Since creating the first contact-free palm vein authentication sensor in 2003, Fujitsu's biometric security solution has been getting smaller and smaller. Now, the company has developed a new system that's half the thickness of current offerings yet retains the same performance and accuracy levels as the latest commercially-available PalmSecure designs. The Japanese tech giant is claiming the title of the world's smallest and slimmest palm vein authentication sensor for its new creation and says that it will likely be headed for use in mobile products such as tablet computers, although there's currently no indication as to when that might be.  Read More

The Koubachi Wi-Fi Plant Sensor keeping an eye on things so you don't have to

Who hasn't killed at least one houseplant in their time? Personally, I have given up trying to nurture these fussy organisms altogether and my house is now a green-free zone. Technology like the Koubachi Wi-Fi Plant Sensor might entice me to consider trying to bring the outdoors in once more though - it's designed to take all the hard work out of keeping plants alive while they reside in the unnatural environment that are our homes.  Read More

The University of Exeter's engineered zebrafish

Researchers at the University of Exeter have created a transgenic zebrafish which produces highly targeted green fluorescent signals when exposed to environmental estrogens.  Read More

WiSPr is a tiny wireless acoustic sensor designed to detect termites by 'hearing' them eat...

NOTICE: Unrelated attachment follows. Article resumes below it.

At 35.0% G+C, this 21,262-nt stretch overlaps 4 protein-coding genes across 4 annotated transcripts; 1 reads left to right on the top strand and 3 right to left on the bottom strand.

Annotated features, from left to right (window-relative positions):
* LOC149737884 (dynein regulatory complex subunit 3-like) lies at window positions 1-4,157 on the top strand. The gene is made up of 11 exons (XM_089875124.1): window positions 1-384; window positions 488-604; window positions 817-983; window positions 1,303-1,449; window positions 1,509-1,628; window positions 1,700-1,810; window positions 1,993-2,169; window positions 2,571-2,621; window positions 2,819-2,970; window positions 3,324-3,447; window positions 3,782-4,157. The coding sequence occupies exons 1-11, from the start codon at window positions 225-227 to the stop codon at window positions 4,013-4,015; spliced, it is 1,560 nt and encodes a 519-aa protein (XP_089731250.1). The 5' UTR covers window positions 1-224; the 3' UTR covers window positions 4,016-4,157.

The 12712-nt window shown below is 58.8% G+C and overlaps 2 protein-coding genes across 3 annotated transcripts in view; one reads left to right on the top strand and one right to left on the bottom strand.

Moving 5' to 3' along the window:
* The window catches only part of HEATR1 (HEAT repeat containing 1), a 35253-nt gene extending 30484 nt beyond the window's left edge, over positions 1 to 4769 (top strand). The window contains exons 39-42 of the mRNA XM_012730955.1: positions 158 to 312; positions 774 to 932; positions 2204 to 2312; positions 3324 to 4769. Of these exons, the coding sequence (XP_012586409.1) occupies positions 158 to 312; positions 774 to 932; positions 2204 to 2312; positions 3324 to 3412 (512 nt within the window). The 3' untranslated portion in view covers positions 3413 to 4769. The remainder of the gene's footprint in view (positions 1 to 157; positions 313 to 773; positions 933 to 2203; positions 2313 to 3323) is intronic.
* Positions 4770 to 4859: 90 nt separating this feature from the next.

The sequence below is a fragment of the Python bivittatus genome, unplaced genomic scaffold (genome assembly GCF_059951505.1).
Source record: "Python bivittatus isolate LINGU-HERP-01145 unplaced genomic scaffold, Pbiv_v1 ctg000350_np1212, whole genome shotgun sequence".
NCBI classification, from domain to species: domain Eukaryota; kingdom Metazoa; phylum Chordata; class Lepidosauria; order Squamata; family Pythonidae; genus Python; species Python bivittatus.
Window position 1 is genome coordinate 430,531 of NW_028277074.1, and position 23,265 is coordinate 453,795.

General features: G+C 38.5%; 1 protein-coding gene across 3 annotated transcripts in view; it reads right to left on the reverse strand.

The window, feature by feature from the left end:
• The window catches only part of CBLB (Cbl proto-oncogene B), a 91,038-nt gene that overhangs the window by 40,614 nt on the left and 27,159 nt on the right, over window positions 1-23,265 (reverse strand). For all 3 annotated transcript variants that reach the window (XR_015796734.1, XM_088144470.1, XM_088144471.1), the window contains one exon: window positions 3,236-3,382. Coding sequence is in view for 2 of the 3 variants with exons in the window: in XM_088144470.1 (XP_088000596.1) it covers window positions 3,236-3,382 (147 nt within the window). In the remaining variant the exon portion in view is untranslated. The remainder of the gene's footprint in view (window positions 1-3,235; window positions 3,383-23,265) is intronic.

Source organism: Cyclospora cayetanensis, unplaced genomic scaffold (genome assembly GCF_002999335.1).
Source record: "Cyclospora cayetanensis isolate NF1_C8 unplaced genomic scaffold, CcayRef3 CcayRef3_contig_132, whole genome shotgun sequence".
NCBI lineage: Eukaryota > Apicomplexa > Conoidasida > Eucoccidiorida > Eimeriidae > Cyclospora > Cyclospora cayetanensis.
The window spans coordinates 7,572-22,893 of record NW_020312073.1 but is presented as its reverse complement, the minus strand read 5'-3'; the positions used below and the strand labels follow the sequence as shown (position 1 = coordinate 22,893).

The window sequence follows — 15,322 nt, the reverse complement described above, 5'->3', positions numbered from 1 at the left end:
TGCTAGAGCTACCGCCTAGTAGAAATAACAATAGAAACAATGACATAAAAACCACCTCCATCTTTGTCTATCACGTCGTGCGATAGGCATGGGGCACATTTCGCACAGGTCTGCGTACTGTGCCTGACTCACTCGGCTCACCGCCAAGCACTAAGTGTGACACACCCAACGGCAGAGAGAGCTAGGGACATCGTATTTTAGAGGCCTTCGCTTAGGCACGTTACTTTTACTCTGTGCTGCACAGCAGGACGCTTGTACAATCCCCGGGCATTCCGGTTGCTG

Thanks to their habit of remaining concealed, the first indication people get that termites have invaded their home is after they’ve already wreaked their particular brand of wood-eating havoc. According to Associate Professor Adam Osseiran of Western Australia’s Edith Cowan University, the yearly damage bill in the U.S. for termite damage tops US$12 billion, while in Australia they cause an estimated $1 to $3 billion damage each year. In attempt to reduce such damage, Osseiran and his team have developed an acoustic sensor that is so sensitive it can detect termite infestation by “hearing” them chew through timber.  Read More

Researchers in North America are developing a novel way to study the 'evolutionary arms ra...

A duck pond may seem like the ideal place to spend a peaceful spring afternoon, but during mating season it can look like the scene of a gang attack. Though ducks as a species are famously monogamous, unattached drakes can be extremely aggressive. They attack any female in sight in a mating frenzy that often ends in the injury or death of the victim. This has resulted in the ducks developing ways to prevent unwanted matings and the drakes ways to overcome their defenses. Researchers in North America are developing a novel way to study this "evolutionary arms race" that uses high-speed cameras, force transducers and model duck oviducts made of glass.  Read More